A new report released today exposes how local Indonesian police (BRIMOB) in Jambi, working with plantation staff, systematically evicted people from three settlements, firing guns to scare them off and then using heavy machinery to destroy their dwellings and bulldoze concrete floors into the nearby creeks. The operations were carried out over a week in mid-August this year and have already sparked an international controversy.
Andiko, Executive Director of the Indonesian community rights NGO, HuMa said: “Forced evictions at gun point and the destruction of the homes of men, women and children without warning or a court order constitute serious abuses of human rights and are contrary to police norms. The company must now make reparations but individual perpetrators should also be investigated and punished in accordance with the law.”
The operations occurred in the 20,000 hectare oil palm concession of PT Asiatic Persada, a 51%-owned subsidiary of the Wilmar Group. Singapore-based Wilmar is represented on the Executive Board of the Roundtable on Sustainable Palm Oil (RSPO) and as well as holding over 600,000 ha. of plantations in Malaysia and Indonesia, has expansion plans in other continents, is the world’s largest palm oil trader and has processing facilities in Sumatra and Europe.
Abetnego Tarigan, Executive Director of the Indonesian NGO, SawitWatch, which is also a board member of the RSPO, stated, “Frankly we are very disappointed. We expect leading members of the RSPO to scrupulously adhere to the agreed standard, which includes respecting peoples’ customary rights and resolving disputes. RSPO member companies should pro-actively reach out to communities and not resort to the heavy-handed tactics of past eras.”
As detailed in the report, underlying the present problems is a long-standing land conflict with the local communities whose lands were taken over by the oil palm plantation without recognising their rights, without compensation and without their consent. Wilmar, which took over the plantation in 2006, has declined to recognise the communities’ land claims or offer them smallholdings within its concession instead offering them shares in a 50/50 1000 ha joint venture further west. Some community members, who did join this scheme, have since repudiated it claiming it has brought them few benefits and further conflicts.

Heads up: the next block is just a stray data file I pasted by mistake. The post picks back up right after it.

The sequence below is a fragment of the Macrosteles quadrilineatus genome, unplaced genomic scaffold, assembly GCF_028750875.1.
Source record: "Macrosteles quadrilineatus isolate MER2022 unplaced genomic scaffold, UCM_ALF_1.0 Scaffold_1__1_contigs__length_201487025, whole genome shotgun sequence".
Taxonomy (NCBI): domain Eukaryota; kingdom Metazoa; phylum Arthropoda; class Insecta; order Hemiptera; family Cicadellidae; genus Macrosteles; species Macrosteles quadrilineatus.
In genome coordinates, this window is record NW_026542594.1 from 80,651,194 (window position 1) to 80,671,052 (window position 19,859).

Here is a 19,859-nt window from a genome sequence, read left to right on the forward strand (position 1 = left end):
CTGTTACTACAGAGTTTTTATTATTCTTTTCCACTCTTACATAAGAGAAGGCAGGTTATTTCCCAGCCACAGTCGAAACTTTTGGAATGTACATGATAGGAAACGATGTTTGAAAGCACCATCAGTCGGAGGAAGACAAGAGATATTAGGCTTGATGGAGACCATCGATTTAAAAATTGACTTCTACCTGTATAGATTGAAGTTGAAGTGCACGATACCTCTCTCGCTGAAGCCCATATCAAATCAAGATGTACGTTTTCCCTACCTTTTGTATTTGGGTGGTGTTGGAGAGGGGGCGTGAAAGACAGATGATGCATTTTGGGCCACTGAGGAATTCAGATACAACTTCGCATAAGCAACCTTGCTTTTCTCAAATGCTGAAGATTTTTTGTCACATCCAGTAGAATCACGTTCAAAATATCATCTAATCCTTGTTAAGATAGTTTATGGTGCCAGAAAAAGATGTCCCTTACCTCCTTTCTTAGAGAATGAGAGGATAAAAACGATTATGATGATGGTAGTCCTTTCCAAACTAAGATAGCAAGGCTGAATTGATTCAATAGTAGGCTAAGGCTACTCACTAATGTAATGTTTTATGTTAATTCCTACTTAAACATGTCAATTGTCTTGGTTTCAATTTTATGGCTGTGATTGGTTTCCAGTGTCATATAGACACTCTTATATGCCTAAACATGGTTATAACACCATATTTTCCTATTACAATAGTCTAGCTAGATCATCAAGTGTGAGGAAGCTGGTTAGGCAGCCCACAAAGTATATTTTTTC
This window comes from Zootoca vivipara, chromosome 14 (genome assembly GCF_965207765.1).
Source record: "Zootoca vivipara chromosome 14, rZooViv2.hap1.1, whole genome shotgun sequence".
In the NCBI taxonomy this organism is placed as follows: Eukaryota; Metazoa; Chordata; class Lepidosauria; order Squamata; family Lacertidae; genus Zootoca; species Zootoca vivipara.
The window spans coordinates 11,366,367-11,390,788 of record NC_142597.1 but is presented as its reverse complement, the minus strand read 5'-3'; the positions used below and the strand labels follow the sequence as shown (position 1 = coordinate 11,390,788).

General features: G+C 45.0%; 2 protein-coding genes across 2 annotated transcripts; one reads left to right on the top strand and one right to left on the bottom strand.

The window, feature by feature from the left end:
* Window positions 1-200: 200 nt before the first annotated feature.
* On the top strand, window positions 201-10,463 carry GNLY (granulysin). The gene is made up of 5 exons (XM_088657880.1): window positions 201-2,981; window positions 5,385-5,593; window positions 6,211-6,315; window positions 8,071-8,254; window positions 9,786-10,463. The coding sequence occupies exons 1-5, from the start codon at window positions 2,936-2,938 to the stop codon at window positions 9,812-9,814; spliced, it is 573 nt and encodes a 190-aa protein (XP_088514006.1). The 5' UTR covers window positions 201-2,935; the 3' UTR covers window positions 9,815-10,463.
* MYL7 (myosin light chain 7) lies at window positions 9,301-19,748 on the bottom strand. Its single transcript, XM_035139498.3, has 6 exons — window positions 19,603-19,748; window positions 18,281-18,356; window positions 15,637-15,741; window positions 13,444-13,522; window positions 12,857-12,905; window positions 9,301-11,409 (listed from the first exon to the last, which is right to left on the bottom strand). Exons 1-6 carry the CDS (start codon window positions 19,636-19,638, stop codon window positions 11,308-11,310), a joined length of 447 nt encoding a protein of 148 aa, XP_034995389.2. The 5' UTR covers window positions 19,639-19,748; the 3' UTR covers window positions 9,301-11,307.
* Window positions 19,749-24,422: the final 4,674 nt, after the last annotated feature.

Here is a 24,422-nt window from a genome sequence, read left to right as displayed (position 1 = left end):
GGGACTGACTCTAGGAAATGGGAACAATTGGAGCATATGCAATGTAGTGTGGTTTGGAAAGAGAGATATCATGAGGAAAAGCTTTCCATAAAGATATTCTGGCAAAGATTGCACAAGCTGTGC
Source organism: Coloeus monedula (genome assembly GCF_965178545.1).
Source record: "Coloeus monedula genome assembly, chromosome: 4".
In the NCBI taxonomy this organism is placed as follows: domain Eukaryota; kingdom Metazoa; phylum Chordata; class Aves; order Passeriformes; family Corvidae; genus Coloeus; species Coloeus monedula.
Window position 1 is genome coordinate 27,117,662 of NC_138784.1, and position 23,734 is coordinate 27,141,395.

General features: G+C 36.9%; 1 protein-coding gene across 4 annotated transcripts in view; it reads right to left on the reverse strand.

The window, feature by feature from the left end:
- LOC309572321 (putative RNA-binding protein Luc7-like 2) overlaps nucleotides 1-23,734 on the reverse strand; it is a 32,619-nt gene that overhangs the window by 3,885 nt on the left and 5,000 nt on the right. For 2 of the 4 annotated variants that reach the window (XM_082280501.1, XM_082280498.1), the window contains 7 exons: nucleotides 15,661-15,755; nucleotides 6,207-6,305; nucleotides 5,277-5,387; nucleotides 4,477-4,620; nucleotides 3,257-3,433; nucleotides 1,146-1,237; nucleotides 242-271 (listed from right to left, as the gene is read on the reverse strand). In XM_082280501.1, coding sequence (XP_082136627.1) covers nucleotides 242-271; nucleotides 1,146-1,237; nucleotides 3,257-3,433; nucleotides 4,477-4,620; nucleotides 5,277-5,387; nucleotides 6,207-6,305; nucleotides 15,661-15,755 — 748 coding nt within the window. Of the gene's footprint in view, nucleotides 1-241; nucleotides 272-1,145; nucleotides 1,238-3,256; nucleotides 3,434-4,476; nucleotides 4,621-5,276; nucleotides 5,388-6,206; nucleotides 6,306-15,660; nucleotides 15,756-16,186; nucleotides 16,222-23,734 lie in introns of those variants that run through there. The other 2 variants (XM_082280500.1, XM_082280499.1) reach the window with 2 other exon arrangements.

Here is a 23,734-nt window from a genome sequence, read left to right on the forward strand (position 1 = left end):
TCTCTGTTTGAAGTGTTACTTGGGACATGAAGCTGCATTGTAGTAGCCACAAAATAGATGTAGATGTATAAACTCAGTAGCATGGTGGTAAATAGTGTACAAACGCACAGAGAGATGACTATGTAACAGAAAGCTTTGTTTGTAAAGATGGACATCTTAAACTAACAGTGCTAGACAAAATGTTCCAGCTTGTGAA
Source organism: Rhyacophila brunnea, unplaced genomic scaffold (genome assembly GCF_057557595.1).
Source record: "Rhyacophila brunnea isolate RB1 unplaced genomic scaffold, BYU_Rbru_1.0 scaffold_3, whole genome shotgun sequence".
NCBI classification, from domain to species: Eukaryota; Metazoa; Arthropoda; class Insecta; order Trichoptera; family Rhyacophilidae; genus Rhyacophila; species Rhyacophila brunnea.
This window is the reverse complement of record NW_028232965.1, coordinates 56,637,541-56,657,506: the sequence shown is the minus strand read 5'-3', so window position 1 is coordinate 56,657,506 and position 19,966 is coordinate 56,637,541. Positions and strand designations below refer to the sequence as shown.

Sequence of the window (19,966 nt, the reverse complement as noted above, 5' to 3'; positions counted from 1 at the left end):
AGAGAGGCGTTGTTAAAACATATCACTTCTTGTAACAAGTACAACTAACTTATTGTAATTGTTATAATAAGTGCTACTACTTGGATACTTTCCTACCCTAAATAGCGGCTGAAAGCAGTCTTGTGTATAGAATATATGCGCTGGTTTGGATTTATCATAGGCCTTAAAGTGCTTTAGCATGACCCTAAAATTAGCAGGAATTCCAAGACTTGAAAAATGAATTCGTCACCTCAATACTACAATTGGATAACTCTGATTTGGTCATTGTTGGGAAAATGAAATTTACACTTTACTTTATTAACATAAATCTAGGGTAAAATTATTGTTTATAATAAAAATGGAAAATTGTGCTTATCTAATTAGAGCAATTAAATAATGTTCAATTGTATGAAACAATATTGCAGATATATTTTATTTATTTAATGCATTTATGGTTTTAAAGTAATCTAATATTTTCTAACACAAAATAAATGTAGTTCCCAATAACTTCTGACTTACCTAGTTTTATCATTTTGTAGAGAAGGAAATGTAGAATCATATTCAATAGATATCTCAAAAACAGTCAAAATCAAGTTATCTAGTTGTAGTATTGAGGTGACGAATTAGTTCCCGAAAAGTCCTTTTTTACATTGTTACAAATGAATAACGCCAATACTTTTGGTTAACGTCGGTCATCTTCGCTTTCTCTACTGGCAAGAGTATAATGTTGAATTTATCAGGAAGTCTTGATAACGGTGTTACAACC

Marcus Colchester, who led the field team that investigated the situation and who is Director of the international human rights group, Forest Peoples Programme, noted that the NGOs have now filed a third complaint about Wilmar with the International Finance Corporation’s Compliance Advisory Ombudsman (CAO). The previous complaints had led to the suspension of all World Bank funding to the palm oil sector worldwide. Currently, the CAO still has an ongoing process to mediate the disputes between Wilmar subsidiaries and the communities. However, in Jambi, these efforts broke down in June this year.
Colchester said: “The good news is that Wilmar has apparently now agreed to the CAO returning to mediate in resolving this land conflict. Let’s hope this time both the CAO and the company invest enough to resolve these disputes in line with the IFC Performance Standards, the RSPO standard and international human rights norms. But we can’t help asking, why is it taking so long? The delays in achieving redress and justice for local communities are unacceptable.”